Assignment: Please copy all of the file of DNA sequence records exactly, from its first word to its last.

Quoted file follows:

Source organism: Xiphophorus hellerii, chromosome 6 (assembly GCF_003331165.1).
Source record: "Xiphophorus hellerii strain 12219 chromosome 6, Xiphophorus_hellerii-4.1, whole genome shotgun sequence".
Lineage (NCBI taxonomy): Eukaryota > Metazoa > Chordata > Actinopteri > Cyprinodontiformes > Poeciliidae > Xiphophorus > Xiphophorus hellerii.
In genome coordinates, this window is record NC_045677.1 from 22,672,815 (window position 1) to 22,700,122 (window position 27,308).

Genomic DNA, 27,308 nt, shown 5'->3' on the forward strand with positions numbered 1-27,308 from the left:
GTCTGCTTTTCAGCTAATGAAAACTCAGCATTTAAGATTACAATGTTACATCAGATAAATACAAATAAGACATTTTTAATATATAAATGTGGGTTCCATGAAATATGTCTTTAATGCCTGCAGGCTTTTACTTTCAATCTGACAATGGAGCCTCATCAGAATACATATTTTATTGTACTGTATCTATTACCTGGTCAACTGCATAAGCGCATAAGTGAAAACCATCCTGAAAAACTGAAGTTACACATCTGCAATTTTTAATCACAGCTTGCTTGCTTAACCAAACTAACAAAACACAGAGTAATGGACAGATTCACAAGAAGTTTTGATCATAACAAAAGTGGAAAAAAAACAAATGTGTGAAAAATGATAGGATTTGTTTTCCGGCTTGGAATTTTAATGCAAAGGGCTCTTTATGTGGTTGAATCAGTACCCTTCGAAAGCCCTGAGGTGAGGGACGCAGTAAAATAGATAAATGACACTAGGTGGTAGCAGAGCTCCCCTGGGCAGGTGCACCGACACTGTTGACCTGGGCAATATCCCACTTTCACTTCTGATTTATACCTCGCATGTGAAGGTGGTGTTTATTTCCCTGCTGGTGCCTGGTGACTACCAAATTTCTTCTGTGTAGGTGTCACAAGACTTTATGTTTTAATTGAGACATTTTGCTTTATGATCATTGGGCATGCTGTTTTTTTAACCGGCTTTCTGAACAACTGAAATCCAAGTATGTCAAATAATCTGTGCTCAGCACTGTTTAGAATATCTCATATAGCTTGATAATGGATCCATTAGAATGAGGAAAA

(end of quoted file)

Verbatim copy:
Source organism: Xiphophorus hellerii, chromosome 6 (assembly GCF_003331165.1).
Source record: "Xiphophorus hellerii strain 12219 chromosome 6, Xiphophorus_hellerii-4.1, whole genome shotgun sequence".
Lineage (NCBI taxonomy): Eukaryota > Metazoa > Chordata > Actinopteri > Cyprinodontiformes > Poeciliidae > Xiphophorus > Xiphophorus hellerii.
In genome coordinates, this window is record NC_045677.1 from 22,672,815 (window position 1) to 22,700,122 (window position 27,308).

Genomic DNA, 27,308 nt, shown 5'->3' on the forward strand with positions numbered 1-27,308 from the left:
GTCTGCTTTTCAGCTAATGAAAACTCAGCATTTAAGATTACAATGTTACATCAGATAAATACAAATAAGACATTTTTAATATATAAATGTGGGTTCCATGAAATATGTCTTTAATGCCTGCAGGCTTTTACTTTCAATCTGACAATGGAGCCTCATCAGAATACATATTTTATTGTACTGTATCTATTACCTGGTCAACTGCATAAGCGCATAAGTGAAAACCATCCTGAAAAACTGAAGTTACACATCTGCAATTTTTAATCACAGCTTGCTTGCTTAACCAAACTAACAAAACACAGAGTAATGGACAGATTCACAAGAAGTTTTGATCATAACAAAAGTGGAAAAAAAACAAATGTGTGAAAAATGATAGGATTTGTTTTCCGGCTTGGAATTTTAATGCAAAGGGCTCTTTATGTGGTTGAATCAGTACCCTTCGAAAGCCCTGAGGTGAGGGACGCAGTAAAATAGATAAATGACACTAGGTGGTAGCAGAGCTCCCCTGGGCAGGTGCACCGACACTGTTGACCTGGGCAATATCCCACTTTCACTTCTGATTTATACCTCGCATGTGAAGGTGGTGTTTATTTCCCTGCTGGTGCCTGGTGACTACCAAATTTCTTCTGTGTAGGTGTCACAAGACTTTATGTTTTAATTGAGACATTTTGCTTTATGATCATTGGGCATGCTGTTTTTTTAACCGGCTTTCTGAACAACTGAAATCCAAGTATGTCAAATAATCTGTGCTCAGCACTGTTTAGAATATCTCATATAGCTTGATAATGGATCCATTAGAATGAGGAAAA